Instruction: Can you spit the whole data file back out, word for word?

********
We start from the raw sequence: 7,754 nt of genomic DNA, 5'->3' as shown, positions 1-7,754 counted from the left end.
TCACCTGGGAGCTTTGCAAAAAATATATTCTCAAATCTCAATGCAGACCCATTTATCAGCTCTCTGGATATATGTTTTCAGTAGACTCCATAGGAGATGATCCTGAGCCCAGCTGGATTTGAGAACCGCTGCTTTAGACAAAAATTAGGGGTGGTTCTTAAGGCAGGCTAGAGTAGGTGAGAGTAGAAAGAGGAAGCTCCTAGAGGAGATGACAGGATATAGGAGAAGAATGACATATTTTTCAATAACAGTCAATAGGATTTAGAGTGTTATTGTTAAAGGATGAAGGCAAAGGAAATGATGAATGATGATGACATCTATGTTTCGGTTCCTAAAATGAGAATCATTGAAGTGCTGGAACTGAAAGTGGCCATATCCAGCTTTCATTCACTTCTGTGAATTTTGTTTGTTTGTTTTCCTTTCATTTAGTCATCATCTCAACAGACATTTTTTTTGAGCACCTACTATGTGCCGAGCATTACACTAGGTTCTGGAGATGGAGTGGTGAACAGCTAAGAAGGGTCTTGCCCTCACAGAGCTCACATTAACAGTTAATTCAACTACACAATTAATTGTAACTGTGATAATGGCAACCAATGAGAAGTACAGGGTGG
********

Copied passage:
We start from the raw sequence: 7,754 nt of genomic DNA, 5'->3' as shown, positions 1-7,754 counted from the left end.
TCACCTGGGAGCTTTGCAAAAAATATATTCTCAAATCTCAATGCAGACCCATTTATCAGCTCTCTGGATATATGTTTTCAGTAGACTCCATAGGAGATGATCCTGAGCCCAGCTGGATTTGAGAACCGCTGCTTTAGACAAAAATTAGGGGTGGTTCTTAAGGCAGGCTAGAGTAGGTGAGAGTAGAAAGAGGAAGCTCCTAGAGGAGATGACAGGATATAGGAGAAGAATGACATATTTTTCAATAACAGTCAATAGGATTTAGAGTGTTATTGTTAAAGGATGAAGGCAAAGGAAATGATGAATGATGATGACATCTATGTTTCGGTTCCTAAAATGAGAATCATTGAAGTGCTGGAACTGAAAGTGGCCATATCCAGCTTTCATTCACTTCTGTGAATTTTGTTTGTTTGTTTTCCTTTCATTTAGTCATCATCTCAACAGACATTTTTTTTGAGCACCTACTATGTGCCGAGCATTACACTAGGTTCTGGAGATGGAGTGGTGAACAGCTAAGAAGGGTCTTGCCCTCACAGAGCTCACATTAACAGTTAATTCAACTACACAATTAATTGTAACTGTGATAATGGCAACCAATGAGAAGTACAGGGTGG